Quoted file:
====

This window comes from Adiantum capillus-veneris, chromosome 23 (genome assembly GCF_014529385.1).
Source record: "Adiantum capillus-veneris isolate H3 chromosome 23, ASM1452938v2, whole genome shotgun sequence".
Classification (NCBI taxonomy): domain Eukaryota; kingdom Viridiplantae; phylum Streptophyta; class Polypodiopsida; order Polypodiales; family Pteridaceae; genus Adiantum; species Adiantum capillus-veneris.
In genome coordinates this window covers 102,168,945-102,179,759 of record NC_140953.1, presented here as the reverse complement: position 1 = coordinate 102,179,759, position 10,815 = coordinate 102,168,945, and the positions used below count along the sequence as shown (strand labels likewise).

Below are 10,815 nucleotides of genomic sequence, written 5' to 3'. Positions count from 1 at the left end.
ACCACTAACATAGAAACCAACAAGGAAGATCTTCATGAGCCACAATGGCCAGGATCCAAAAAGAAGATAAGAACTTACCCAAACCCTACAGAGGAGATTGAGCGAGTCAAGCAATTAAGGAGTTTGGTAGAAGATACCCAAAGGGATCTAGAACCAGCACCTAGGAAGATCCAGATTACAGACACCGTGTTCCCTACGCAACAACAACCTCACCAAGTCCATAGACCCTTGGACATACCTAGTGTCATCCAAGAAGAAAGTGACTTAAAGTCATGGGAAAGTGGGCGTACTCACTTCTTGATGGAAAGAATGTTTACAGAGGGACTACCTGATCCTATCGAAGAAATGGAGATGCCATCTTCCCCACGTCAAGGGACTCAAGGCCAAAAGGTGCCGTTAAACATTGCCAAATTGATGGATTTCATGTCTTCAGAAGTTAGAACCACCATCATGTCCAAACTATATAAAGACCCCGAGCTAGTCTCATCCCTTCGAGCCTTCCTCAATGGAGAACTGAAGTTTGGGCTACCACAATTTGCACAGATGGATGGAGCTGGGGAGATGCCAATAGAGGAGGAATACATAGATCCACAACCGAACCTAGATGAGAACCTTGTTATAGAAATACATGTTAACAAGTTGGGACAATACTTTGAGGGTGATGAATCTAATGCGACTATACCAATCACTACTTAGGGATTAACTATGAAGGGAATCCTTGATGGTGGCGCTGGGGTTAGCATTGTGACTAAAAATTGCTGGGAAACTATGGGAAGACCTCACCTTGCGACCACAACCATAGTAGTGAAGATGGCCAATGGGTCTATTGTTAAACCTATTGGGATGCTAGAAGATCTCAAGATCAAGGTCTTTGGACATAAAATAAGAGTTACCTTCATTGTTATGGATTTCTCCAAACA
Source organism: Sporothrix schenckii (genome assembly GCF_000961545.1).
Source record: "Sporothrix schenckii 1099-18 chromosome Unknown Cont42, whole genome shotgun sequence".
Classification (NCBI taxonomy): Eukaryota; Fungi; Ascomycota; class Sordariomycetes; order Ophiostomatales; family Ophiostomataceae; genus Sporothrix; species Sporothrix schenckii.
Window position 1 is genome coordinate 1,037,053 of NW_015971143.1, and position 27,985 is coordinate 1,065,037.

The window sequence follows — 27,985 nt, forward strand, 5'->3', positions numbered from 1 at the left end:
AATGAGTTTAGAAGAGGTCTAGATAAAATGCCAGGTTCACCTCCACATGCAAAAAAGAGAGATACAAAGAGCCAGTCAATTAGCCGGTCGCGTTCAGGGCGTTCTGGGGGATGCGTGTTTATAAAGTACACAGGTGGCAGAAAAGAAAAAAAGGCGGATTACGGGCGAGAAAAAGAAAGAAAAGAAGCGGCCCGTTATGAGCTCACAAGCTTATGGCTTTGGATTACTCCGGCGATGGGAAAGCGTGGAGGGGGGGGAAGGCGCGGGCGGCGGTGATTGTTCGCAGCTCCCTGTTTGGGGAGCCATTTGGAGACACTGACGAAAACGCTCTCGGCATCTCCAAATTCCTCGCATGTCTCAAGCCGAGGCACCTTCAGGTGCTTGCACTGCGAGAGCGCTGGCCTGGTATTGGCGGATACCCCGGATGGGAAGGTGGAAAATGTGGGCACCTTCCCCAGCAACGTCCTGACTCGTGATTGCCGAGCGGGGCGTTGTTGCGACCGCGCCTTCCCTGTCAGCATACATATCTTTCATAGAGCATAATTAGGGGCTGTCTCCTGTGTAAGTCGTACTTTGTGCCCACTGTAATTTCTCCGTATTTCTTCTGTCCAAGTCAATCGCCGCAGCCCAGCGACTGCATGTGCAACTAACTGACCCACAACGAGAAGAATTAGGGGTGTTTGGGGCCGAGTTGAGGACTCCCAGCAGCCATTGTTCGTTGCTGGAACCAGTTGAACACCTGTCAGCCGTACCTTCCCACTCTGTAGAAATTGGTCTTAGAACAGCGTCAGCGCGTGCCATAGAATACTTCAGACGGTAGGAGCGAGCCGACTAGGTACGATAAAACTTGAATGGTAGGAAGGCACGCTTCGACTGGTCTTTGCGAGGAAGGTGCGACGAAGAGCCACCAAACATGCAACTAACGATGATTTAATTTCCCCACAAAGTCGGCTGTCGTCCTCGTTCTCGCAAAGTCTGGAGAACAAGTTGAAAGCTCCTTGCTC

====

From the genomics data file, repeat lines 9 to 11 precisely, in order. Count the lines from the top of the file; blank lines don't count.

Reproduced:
Classification (NCBI taxonomy): Eukaryota; Fungi; Ascomycota; class Sordariomycetes; order Ophiostomatales; family Ophiostomataceae; genus Sporothrix; species Sporothrix schenckii.
Window position 1 is genome coordinate 1,037,053 of NW_015971143.1, and position 27,985 is coordinate 1,065,037.

The window sequence follows — 27,985 nt, forward strand, 5'->3', positions numbered from 1 at the left end: